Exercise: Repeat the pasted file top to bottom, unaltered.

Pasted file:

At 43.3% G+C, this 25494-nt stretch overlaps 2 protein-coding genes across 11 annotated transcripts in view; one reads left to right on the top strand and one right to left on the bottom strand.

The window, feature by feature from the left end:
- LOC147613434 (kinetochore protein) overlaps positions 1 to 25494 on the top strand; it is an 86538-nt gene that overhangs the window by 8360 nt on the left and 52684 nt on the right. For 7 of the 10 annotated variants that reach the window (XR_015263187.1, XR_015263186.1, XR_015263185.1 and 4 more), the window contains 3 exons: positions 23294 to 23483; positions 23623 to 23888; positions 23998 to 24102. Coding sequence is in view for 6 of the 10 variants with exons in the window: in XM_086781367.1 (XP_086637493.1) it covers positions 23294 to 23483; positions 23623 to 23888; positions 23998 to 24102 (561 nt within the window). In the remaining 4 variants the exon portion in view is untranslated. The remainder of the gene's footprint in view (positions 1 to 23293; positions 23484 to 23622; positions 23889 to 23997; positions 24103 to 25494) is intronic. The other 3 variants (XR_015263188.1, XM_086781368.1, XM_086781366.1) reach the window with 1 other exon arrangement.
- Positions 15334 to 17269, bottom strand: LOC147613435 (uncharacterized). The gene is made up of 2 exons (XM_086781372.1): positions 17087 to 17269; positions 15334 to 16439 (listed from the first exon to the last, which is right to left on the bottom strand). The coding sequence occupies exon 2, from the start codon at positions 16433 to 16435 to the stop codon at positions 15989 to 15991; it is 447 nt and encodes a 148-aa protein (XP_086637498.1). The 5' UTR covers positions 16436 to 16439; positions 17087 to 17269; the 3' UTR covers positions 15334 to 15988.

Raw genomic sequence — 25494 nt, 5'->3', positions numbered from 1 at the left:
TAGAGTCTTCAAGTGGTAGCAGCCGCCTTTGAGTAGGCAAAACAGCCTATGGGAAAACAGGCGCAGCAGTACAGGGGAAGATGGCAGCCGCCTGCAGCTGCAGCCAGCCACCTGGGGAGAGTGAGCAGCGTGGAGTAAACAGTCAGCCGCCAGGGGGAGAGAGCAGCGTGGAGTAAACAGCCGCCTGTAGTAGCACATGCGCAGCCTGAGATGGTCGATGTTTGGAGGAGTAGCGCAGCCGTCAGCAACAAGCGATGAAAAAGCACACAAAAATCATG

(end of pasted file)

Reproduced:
At 43.3% G+C, this 25494-nt stretch overlaps 2 protein-coding genes across 11 annotated transcripts in view; one reads left to right on the top strand and one right to left on the bottom strand.

The window, feature by feature from the left end:
- LOC147613434 (kinetochore protein) overlaps positions 1 to 25494 on the top strand; it is an 86538-nt gene that overhangs the window by 8360 nt on the left and 52684 nt on the right. For 7 of the 10 annotated variants that reach the window (XR_015263187.1, XR_015263186.1, XR_015263185.1 and 4 more), the window contains 3 exons: positions 23294 to 23483; positions 23623 to 23888; positions 23998 to 24102. Coding sequence is in view for 6 of the 10 variants with exons in the window: in XM_086781367.1 (XP_086637493.1) it covers positions 23294 to 23483; positions 23623 to 23888; positions 23998 to 24102 (561 nt within the window). In the remaining 4 variants the exon portion in view is untranslated. The remainder of the gene's footprint in view (positions 1 to 23293; positions 23484 to 23622; positions 23889 to 23997; positions 24103 to 25494) is intronic. The other 3 variants (XR_015263188.1, XM_086781368.1, XM_086781366.1) reach the window with 1 other exon arrangement.
- Positions 15334 to 17269, bottom strand: LOC147613435 (uncharacterized). The gene is made up of 2 exons (XM_086781372.1): positions 17087 to 17269; positions 15334 to 16439 (listed from the first exon to the last, which is right to left on the bottom strand). The coding sequence occupies exon 2, from the start codon at positions 16433 to 16435 to the stop codon at positions 15989 to 15991; it is 447 nt and encodes a 148-aa protein (XP_086637498.1). The 5' UTR covers positions 16436 to 16439; positions 17087 to 17269; the 3' UTR covers positions 15334 to 15988.

Raw genomic sequence — 25494 nt, 5'->3', positions numbered from 1 at the left:
TAGAGTCTTCAAGTGGTAGCAGCCGCCTTTGAGTAGGCAAAACAGCCTATGGGAAAACAGGCGCAGCAGTACAGGGGAAGATGGCAGCCGCCTGCAGCTGCAGCCAGCCACCTGGGGAGAGTGAGCAGCGTGGAGTAAACAGTCAGCCGCCAGGGGGAGAGAGCAGCGTGGAGTAAACAGCCGCCTGTAGTAGCACATGCGCAGCCTGAGATGGTCGATGTTTGGAGGAGTAGCGCAGCCGTCAGCAACAAGCGATGAAAAAGCACACAAAAATCATG